NAME-ASSOCIATION TIME. What do the following have in common: A. The Bataan Death March; B. Napoleon, C. Custer; D. The 1988-89 Southern Utah State basketball team?
Mark yourself correct if you said, "Well, they all had truly awful road schedules."If Stephen King had written the Thunderbirds' basketball schedule, it would be a runaway best-seller. Talk about your misery. It's a wonder the T-Birds aren't going to Amityville, too.
If SUSC doesn't rate the year's toughest schedule, they should stop doing the ratings. If the T-Birds are still alive when it's all over, they should give them a purple heart and quadruple frequent-flier miles.
What SUSC has lined up for the season - which started this weekend - is a 28-game schedule that includes 18 games on the road. Among those 18 away dates are games at Oklahoma (last year's runner-up to the national championship), Wyoming, Fresno State, Kansas State, Arkansas, Akron (last year's winningest independent team in the nation), Baylor, Texas, Cal-Santa Barbara, Northern Arizona, Washington State, Northeast Louisiana, Chicago State and New Orleans.
At home in Cedar City, it won't be much easier. Weber State is going to visit the Centrum, as is Northeast Louisiana (twice - this weekend), Idaho and West Texas State.
Perhaps you noticed that the above teams are all NCAA Division I-A caliber.
What gives here - and by now you're no doubt wondering - is that this is the year Southern Utah State has decided to throw off the NAIA and Division III shackles of its past. This is the year the Thunderbirds will hit the . . . Big Time.
Or vice versa.
Gone are the bus rides to New Mexico and Nevada and somewhere in the middle of Arizona; gone are the arch-rivalries with Grand Canyon College and Colorado Mines and Cal-Poly Pomona; gone are the days of playing in a division lower than BYU and Utah and Utah State and Weber State.
This is it. The big jump.
Just exactly why the Thunderbirds are possessed to make this leap reportedly stems from orders from the college president, Gerald R. Sherratt, the man who also brought the Summer Games to Cedar City and the man who has a kind of Steinbrenner-like mentality when it comes to the big time or no time.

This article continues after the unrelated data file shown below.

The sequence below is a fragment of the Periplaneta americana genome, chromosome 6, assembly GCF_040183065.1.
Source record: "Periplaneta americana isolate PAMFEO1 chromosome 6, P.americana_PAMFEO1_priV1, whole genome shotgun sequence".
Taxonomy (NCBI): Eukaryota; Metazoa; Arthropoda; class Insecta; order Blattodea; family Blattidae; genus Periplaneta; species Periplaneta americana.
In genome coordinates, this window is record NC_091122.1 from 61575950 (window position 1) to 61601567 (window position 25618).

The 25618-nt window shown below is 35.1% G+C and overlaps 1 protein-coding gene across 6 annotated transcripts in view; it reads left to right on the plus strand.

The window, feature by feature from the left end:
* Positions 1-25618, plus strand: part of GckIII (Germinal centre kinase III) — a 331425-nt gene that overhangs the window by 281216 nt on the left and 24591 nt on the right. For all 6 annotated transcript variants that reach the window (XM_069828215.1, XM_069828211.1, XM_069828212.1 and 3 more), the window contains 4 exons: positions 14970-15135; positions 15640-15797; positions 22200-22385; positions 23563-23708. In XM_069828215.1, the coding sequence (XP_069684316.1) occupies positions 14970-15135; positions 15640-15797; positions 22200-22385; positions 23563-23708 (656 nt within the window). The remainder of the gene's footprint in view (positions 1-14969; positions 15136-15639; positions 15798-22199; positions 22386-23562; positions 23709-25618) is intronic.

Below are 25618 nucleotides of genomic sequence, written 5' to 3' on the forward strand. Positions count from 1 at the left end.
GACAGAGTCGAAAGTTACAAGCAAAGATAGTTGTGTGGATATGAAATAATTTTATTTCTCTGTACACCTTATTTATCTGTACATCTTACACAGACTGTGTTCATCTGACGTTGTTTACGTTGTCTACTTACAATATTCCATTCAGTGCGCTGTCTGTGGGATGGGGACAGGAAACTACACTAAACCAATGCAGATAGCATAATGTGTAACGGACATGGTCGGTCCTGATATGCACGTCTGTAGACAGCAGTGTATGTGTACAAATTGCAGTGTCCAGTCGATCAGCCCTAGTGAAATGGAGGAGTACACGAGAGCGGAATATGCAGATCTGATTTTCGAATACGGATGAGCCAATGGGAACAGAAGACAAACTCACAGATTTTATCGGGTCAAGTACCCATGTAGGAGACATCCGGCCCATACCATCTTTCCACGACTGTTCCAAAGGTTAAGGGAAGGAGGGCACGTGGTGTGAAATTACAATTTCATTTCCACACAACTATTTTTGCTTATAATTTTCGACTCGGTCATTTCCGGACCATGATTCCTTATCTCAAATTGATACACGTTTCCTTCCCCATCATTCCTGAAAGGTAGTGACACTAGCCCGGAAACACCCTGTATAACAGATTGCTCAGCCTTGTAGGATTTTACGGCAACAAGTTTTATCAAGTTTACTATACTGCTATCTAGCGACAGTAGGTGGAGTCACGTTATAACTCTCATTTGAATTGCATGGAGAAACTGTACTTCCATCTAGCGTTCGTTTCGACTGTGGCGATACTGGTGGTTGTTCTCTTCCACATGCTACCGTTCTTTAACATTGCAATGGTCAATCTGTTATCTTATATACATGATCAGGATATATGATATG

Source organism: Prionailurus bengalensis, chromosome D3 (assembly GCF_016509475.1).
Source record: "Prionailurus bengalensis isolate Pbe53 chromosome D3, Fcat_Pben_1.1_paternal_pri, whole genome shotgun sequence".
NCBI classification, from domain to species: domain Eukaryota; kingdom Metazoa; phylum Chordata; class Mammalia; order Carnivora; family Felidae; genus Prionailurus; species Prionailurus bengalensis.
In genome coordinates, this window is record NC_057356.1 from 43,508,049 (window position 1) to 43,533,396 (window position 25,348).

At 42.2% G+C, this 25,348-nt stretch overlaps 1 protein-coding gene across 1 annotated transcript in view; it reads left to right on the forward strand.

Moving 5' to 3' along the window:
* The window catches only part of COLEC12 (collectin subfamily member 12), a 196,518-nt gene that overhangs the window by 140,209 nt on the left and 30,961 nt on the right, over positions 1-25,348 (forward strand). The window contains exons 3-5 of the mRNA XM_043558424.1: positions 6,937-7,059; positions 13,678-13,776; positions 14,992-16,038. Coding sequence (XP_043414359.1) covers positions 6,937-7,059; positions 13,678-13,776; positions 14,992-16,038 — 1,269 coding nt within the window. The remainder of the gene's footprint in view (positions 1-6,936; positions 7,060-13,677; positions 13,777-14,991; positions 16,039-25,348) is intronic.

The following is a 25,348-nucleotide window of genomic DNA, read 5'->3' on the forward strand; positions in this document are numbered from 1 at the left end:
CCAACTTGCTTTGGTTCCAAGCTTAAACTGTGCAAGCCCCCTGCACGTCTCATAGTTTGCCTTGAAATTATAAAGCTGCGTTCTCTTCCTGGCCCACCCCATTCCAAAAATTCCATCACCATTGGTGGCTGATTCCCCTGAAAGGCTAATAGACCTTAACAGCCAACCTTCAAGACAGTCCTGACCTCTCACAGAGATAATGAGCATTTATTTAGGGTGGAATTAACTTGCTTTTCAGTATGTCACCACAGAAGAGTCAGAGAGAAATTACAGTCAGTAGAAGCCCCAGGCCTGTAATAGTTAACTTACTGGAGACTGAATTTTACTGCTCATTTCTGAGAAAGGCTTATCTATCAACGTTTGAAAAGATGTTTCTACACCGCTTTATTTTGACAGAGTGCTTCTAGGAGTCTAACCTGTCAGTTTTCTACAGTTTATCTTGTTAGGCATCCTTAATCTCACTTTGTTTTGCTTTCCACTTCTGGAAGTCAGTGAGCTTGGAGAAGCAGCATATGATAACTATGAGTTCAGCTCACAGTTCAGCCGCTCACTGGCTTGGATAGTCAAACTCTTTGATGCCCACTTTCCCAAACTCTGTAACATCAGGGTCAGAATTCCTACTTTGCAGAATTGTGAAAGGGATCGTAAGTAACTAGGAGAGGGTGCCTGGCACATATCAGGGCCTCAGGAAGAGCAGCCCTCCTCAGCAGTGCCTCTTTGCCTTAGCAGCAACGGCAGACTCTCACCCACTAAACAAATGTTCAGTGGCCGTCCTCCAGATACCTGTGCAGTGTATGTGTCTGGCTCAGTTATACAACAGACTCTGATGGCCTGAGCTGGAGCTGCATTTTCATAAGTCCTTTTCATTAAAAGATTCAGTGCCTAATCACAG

Besides, he doesn't have to take this team on the road.
That lot falls to Neil Roberts, a certified local Cedar City basketball legend who became a college star at BYU and won the national junior college championship down the road as the head coach at Dixie J.C. in St. George. Roberts took over as the T-Birds' coach last year, when he went 16-11, and, to either his credit or competitive spirit, he holds a straight face when he says, "I'll be disappointed if we can't win half our games this year."
He also says, "I've never had a challenge like this."
Nobody has, not since Napoleon.
The NCAA made the Thunderbirds do this. One of the requirements to become Div. I-A is to play Div. I-A schools.
Of course, most established Div. I-A schools would rather play you at their place if they're going to play you at all.
Fiscally, it's not a bad deal. Whereas SUSC was used to $3,000 road guarantees in its humbler past, now the guarantees are anywhere from $10,000 to $15,000. On one 8-day road trip, for instance, just before Christmas - to Texas, Oklahoma and Baylor - they'll make $30,000, just like that. For the season, they figure to make $100,000 more than last year - not counting any additional medical expenditures.
And they'll fly virtually everywhere - well, they'll fly after they bus to the airport in Las Vegas, 160 miles away.
How this will all be received in Cedar City - where the T-Birds have had 14 winning basketball seasons in the past 16 years - is yet to be determined. Most of the action will be heard (on KSUB and KSSD radio) and not seen. During one stretch from Jan. 16 through Feb. 11, the T-Birds won't be home at all.
That may be just as well. For all concerned. Particularly the college president. The Sherratt grand plan may indeed one day be hailed near and far, from Parawon to Tabiona. But this season, SUSC's basketball players may merely be looking for somebody they can beat.